When talking about how to teaching writing and how to run tutoring sessions, it is extremely important to take into account how one begins their session from the time the student walks in through the door.  This is important because what new information students end up leaving with after a tutoring session does not only depend on what the tutor tells them.  Students will learn differently depending on the environment, the students attitude towards tutoring, the tutor’s attitude, and the tutor-tutee relationship, so it is important to take advantage of those first few minutes before the start of the session so that the tutor can mold the environment in order to maximize learning during the session.  The first thing I do when my students come to session is ask them how they are, or perhaps how their weekend went.  The reason I do this is because starting a session with a friendly conversation will show the students that the session is about collaboration, like a conversation, and involves two people helping each other develop ideas.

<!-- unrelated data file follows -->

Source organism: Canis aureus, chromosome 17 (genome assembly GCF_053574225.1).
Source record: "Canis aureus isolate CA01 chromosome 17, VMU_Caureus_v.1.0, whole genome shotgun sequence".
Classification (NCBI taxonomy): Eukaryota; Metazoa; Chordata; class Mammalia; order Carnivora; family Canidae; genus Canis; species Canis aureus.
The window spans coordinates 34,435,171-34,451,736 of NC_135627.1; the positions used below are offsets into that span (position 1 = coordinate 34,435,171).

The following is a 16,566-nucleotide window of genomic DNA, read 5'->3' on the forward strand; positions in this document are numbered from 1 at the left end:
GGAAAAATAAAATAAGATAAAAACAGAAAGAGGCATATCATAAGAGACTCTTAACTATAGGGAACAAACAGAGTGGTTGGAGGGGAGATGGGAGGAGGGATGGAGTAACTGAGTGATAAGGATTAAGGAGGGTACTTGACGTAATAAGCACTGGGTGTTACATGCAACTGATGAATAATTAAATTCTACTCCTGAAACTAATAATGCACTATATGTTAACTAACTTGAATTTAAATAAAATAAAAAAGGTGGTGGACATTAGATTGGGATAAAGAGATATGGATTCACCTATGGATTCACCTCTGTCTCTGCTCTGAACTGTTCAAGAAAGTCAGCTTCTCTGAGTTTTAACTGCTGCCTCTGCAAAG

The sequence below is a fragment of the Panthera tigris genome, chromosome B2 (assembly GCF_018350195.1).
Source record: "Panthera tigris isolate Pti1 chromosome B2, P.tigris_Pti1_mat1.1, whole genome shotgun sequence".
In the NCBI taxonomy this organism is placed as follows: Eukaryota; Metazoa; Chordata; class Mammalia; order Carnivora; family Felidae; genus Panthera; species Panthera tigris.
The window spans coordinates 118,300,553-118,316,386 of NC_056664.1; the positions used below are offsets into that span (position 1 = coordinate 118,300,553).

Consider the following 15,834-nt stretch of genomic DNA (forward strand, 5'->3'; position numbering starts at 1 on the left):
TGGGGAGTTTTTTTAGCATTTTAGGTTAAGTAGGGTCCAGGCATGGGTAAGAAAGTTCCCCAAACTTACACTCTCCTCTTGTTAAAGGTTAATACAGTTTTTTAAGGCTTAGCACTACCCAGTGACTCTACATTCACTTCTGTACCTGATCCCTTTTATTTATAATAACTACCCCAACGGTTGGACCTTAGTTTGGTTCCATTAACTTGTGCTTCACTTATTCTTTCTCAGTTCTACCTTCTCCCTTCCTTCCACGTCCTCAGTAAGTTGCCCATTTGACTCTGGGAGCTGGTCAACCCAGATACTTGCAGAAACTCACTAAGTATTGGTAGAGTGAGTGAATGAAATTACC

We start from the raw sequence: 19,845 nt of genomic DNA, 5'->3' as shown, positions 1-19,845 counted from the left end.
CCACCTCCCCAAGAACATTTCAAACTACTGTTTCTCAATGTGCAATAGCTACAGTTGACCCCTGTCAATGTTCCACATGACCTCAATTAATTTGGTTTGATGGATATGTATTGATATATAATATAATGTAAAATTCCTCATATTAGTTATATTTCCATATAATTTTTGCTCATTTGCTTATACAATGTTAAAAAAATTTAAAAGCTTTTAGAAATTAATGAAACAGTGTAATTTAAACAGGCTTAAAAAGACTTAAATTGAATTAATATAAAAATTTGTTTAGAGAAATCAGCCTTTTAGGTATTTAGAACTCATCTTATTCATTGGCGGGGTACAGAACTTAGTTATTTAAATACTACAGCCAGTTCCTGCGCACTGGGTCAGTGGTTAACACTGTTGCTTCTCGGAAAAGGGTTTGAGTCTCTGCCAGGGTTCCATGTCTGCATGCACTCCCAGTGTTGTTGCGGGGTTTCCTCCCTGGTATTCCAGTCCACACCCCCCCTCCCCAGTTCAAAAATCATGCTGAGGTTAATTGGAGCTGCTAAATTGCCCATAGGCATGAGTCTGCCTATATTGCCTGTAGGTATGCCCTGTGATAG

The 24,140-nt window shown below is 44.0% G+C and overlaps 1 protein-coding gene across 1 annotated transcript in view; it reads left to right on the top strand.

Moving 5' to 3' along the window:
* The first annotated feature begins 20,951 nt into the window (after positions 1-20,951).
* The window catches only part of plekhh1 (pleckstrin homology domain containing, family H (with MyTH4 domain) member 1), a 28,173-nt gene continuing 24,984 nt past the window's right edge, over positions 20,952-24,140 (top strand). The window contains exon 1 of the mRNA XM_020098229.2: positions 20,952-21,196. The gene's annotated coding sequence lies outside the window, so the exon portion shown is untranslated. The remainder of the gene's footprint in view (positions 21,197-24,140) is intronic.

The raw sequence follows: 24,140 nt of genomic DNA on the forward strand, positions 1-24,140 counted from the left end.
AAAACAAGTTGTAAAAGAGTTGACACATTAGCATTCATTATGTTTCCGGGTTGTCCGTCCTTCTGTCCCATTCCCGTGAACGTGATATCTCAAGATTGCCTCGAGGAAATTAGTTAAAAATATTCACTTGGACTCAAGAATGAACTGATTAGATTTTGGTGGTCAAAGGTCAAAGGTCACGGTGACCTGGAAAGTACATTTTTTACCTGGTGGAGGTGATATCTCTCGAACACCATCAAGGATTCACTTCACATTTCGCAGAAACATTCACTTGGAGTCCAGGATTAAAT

Many students, especially ESL students, as Muriel Harris describes in her article “Expectations and Assumptions of ESL Students”, are used to the teacher being their superiors.  Often classes are lecture based rather than collaborative, and students are expected to listen and understand everything the teacher says and then be able to regurgitate it during examinations or when writing essays.  However, writing is not about regurgitating other people’s ideas; often this can be considered breaking copyright law.  Writing is about forming one’s own ideas and expressing them in one’s own style.  However, students often have trouble formulating ideas, or when they do, they have trouble expressing them.  This is where the tutor comes in; the tutor’s job is to facilitate the formulation of ideas and the student’s expressing of those ideas through writing.  It is a collaborative job by nature, and so the tutor should prepare the tutees for this collaborative-style session and get rid of any prior conception that will stunt learning by taking a few minutes to ask the students how they are doing before starting.  Also, by starting off the session with a conversation, it puts students at ease and perhaps makes it more comfortable in order for them to ask you questions and express what they are having trouble with.  The more comfortable and open the students are in expressing their problems, the better they will be able to learn and improve their writing.